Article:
Professor Dolan joined the UC Davis faculty as Professor of English in 2003. Before coming to Davis, she taught at Miami University, as well as the University of Chicago and Columbia University. Her teaching and research focus on early modern English literature, law, and history (1500-1700), although she is increasingly interested in how that particular past bears on the present. She also teaches and writes on Children's Literature.
Dolan has held fellowships from the John Simon Guggenheim Memorial Foundation, the National Endowment for the Humanities (at the Newberry Library and the Folger Library), and the Monticello College Foundation. Most recently, she was the Fletcher Jones Foundation Distinguished Fellow at the Huntington Library. In 2004-5, she served as the President of the Shakespeare Association of America. At Davis, she has been named an Outstanding Graduate Mentor, a Herbert A. Young Society Deans' Fellow, and the recipient of an Academic Senate Distinguished Undergraduate Teaching Award.
She is currently working on a book project tentatively entitled Time and Terroir: A Northern California Renaissance, an inquiry into what difference it makes to study sixteenth- and seventeenth-century England from the vantage point of twenty-first century Northern California. The book is organized around dialogues across time and space on the topics of bees, composting and soil amendment, biodynamic viticulture, and "local" or "slow" food. It asks whether history has anything to teach "hands on" practitioners today, and, if so, what form this "history" takes.
Publication SpotlightTrue Relations: Reading, Literature, and Evidence in Seventeenth-Century England.
Philadelphia: University of Pennsylvania Press, 2013.
Winner of the 2014 John Ben Snow prize from the North American Conference on British Studies.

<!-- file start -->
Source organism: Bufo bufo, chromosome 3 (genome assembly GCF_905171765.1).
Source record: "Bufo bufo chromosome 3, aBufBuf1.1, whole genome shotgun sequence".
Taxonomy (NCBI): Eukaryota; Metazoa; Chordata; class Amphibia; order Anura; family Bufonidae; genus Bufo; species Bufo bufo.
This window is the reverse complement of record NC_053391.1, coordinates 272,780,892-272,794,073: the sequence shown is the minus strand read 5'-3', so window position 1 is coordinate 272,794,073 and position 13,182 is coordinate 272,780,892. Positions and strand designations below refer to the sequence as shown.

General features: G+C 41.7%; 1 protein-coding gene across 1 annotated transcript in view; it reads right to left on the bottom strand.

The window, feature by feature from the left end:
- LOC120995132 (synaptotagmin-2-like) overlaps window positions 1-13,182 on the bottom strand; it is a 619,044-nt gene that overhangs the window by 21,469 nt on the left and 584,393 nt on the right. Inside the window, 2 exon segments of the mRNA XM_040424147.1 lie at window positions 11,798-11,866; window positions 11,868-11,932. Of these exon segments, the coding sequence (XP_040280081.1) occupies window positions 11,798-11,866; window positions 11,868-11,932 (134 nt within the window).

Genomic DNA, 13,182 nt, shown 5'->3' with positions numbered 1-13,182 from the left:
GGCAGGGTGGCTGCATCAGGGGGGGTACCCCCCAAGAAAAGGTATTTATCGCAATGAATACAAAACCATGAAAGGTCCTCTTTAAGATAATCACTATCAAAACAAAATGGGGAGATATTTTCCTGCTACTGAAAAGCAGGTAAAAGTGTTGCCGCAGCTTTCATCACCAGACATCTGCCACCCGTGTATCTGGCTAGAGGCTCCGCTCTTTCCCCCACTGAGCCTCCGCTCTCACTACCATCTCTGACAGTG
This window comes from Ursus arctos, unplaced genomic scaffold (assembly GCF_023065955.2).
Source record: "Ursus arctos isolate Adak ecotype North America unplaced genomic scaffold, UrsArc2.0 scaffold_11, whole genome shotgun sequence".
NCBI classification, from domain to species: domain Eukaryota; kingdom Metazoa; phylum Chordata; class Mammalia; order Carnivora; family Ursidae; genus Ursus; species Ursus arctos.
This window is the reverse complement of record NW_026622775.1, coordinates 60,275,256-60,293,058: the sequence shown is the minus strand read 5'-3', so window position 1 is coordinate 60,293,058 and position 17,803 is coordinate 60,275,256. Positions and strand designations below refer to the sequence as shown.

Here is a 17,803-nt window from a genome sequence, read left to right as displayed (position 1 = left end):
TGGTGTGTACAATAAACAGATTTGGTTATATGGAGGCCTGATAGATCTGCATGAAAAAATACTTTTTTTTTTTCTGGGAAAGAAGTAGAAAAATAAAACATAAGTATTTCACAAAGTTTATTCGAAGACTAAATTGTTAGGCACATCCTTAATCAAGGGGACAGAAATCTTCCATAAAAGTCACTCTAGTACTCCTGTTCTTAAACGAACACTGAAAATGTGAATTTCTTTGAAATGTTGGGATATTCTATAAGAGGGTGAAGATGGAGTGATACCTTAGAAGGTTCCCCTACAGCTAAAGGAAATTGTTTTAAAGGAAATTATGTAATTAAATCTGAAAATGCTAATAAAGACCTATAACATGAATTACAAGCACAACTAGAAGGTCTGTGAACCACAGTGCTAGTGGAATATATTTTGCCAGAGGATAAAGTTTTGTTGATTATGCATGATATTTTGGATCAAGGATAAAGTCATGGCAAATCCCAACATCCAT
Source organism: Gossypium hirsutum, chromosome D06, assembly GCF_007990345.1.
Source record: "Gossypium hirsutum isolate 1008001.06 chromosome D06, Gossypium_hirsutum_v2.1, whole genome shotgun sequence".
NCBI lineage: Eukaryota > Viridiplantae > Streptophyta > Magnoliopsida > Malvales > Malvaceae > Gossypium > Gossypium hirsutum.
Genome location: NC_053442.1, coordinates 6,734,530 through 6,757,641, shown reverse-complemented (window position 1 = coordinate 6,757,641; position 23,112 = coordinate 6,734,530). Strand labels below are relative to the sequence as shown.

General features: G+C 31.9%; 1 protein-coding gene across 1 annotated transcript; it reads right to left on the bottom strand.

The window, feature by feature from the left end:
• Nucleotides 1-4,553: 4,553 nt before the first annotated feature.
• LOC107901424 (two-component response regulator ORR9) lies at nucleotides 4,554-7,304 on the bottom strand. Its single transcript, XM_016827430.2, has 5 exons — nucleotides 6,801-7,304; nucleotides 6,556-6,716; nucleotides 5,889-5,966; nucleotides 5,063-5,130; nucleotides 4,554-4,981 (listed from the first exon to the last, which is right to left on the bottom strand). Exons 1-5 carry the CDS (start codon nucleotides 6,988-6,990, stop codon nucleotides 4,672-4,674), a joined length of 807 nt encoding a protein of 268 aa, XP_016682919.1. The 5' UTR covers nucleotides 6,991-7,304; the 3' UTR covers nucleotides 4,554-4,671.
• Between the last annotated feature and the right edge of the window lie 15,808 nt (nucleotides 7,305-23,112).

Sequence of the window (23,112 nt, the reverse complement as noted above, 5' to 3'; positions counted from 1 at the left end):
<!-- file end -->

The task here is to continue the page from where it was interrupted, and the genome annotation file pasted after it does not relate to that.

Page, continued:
"This is a richly provocative book packed with stimulating insights, a work from which every early modernist can learn. Dolan's subject is as much the methodology of historians as it is the mentalities of historical subjects. She is a reassuring guide to issues that have vexed historians for the last thirty years . . ."—Malcolm Gaskill, American Historical Review
"At a time when the value of literature--and literary analysis--is a matter of public debate, True Relations is a carefully constructed and ultimately persuasive argument for the importance of literary critical methods."—Paula McQuade, Modern Philology
"True Relations has elements of the manifesto, as well as manifest delight in relational interpretive practices. It deserves to be read by everyone working on early modern England."—David Cressy, Journal of British Studies
"Dolan is offering new agendas rather than solutions. She constantly turns to the question that if a text is to be regarded as 'evidence' what exactly is it evidence of? Her insights amount to a major contribution to early modern studies and deserve widespread consideration."—James Sharpe, Times Literary Supplement
"True Relations is the kind of book that will make all its readers reflect on their own methods and responsibilities as practitioners of academic disciplines."—Rebecca Bullard, Review of English Studies
Marriage and Violence: The Early Modern Legacy. Philadelphia: University of Pennsylvania Press, 2008.
- "a brilliant and challenging comparison of contemporary domestic violence and its early modern legacy" (Journal of Women's History)
- “bold and original” (Journal of British Studies)
- “marvelously polemical” (English Historical Review)
- “challenging and provocative” (American Historical Review)
"Oh, how the quality of debate on same-sex